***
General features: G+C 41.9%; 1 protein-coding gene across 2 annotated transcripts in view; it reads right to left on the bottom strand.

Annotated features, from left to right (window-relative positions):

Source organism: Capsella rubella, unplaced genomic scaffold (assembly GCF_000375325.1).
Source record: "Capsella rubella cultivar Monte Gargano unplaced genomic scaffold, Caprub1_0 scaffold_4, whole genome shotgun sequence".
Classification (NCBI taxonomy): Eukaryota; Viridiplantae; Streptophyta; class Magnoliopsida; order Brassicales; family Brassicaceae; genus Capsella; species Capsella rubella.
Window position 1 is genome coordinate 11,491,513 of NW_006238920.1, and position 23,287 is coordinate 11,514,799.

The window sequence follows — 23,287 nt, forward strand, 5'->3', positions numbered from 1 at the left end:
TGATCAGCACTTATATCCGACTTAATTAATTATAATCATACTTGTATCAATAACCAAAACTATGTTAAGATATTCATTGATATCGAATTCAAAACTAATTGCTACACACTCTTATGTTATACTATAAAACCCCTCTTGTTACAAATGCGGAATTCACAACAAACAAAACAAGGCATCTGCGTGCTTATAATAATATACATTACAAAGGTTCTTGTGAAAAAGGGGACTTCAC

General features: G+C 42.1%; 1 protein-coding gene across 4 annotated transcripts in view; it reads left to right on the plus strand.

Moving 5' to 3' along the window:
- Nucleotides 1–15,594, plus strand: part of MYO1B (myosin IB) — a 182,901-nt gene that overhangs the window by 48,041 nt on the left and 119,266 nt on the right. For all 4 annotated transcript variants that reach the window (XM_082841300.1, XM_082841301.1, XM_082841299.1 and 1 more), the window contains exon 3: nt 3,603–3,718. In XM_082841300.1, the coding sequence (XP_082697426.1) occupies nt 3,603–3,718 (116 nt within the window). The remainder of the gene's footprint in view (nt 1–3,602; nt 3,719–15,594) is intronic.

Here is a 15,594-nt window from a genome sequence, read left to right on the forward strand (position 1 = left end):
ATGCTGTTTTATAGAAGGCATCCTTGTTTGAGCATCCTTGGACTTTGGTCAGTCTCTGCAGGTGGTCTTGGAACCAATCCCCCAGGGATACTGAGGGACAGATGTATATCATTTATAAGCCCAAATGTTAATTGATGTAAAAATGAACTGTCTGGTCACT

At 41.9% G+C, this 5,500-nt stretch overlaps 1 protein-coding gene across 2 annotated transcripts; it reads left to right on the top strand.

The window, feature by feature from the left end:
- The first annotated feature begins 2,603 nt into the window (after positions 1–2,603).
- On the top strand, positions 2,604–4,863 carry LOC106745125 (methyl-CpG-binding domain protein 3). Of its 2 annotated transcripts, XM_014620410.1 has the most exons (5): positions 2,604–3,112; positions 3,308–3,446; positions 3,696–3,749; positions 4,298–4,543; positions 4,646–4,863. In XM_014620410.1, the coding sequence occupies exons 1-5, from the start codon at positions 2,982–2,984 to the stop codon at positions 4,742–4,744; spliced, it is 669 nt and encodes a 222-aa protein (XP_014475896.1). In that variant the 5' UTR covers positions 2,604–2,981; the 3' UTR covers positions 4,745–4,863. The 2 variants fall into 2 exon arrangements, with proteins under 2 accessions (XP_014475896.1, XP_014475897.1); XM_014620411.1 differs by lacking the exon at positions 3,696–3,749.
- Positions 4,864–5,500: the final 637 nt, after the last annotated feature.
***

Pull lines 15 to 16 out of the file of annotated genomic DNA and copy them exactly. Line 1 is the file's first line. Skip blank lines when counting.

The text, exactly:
The window, feature by feature from the left end:
- The first annotated feature begins 2,603 nt into the window (after positions 1–2,603).